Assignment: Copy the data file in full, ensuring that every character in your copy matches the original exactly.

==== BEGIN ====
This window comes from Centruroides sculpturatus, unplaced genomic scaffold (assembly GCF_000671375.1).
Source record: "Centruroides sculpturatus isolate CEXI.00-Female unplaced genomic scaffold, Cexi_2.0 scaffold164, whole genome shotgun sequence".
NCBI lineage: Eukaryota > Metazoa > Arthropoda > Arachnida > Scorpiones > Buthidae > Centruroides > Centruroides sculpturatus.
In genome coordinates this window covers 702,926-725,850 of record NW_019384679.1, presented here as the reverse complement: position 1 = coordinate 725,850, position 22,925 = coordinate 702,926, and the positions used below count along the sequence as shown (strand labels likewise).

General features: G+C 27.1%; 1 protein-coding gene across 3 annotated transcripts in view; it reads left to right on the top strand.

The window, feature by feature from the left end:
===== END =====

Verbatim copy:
This window comes from Centruroides sculpturatus, unplaced genomic scaffold (assembly GCF_000671375.1).
Source record: "Centruroides sculpturatus isolate CEXI.00-Female unplaced genomic scaffold, Cexi_2.0 scaffold164, whole genome shotgun sequence".
NCBI lineage: Eukaryota > Metazoa > Arthropoda > Arachnida > Scorpiones > Buthidae > Centruroides > Centruroides sculpturatus.
In genome coordinates this window covers 702,926-725,850 of record NW_019384679.1, presented here as the reverse complement: position 1 = coordinate 725,850, position 22,925 = coordinate 702,926, and the positions used below count along the sequence as shown (strand labels likewise).

General features: G+C 27.1%; 1 protein-coding gene across 3 annotated transcripts in view; it reads left to right on the top strand.

The window, feature by feature from the left end: